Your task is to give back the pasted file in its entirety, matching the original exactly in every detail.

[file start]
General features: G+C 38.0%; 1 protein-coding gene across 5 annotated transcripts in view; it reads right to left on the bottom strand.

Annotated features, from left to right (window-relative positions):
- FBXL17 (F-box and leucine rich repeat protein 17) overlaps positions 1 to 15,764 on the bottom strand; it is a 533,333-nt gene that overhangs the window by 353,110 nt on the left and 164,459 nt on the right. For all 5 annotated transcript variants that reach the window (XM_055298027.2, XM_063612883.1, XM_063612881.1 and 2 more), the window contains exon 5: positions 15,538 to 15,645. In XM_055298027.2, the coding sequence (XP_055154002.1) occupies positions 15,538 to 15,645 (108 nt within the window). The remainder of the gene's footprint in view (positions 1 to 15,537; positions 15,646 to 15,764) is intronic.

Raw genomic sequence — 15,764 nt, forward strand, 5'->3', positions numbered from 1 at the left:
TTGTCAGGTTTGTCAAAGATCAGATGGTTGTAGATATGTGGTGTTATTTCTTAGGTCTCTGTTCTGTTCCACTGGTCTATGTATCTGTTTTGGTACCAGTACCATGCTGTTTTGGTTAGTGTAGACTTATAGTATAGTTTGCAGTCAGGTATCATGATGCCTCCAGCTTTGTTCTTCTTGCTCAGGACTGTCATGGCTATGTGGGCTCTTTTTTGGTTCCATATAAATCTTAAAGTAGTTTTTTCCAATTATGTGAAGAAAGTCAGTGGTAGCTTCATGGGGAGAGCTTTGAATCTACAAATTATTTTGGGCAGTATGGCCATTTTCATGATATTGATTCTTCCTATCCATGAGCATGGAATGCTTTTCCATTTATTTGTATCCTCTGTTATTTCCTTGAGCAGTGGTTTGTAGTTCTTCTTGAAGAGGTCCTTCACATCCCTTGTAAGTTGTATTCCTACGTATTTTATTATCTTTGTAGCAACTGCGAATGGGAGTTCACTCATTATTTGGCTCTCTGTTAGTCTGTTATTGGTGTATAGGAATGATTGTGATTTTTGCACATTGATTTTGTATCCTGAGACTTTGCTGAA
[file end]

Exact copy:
General features: G+C 38.0%; 1 protein-coding gene across 5 annotated transcripts in view; it reads right to left on the bottom strand.

Annotated features, from left to right (window-relative positions):
- FBXL17 (F-box and leucine rich repeat protein 17) overlaps positions 1 to 15,764 on the bottom strand; it is a 533,333-nt gene that overhangs the window by 353,110 nt on the left and 164,459 nt on the right. For all 5 annotated transcript variants that reach the window (XM_055298027.2, XM_063612883.1, XM_063612881.1 and 2 more), the window contains exon 5: positions 15,538 to 15,645. In XM_055298027.2, the coding sequence (XP_055154002.1) occupies positions 15,538 to 15,645 (108 nt within the window). The remainder of the gene's footprint in view (positions 1 to 15,537; positions 15,646 to 15,764) is intronic.

Raw genomic sequence — 15,764 nt, forward strand, 5'->3', positions numbered from 1 at the left:
TTGTCAGGTTTGTCAAAGATCAGATGGTTGTAGATATGTGGTGTTATTTCTTAGGTCTCTGTTCTGTTCCACTGGTCTATGTATCTGTTTTGGTACCAGTACCATGCTGTTTTGGTTAGTGTAGACTTATAGTATAGTTTGCAGTCAGGTATCATGATGCCTCCAGCTTTGTTCTTCTTGCTCAGGACTGTCATGGCTATGTGGGCTCTTTTTTGGTTCCATATAAATCTTAAAGTAGTTTTTTCCAATTATGTGAAGAAAGTCAGTGGTAGCTTCATGGGGAGAGCTTTGAATCTACAAATTATTTTGGGCAGTATGGCCATTTTCATGATATTGATTCTTCCTATCCATGAGCATGGAATGCTTTTCCATTTATTTGTATCCTCTGTTATTTCCTTGAGCAGTGGTTTGTAGTTCTTCTTGAAGAGGTCCTTCACATCCCTTGTAAGTTGTATTCCTACGTATTTTATTATCTTTGTAGCAACTGCGAATGGGAGTTCACTCATTATTTGGCTCTCTGTTAGTCTGTTATTGGTGTATAGGAATGATTGTGATTTTTGCACATTGATTTTGTATCCTGAGACTTTGCTGAA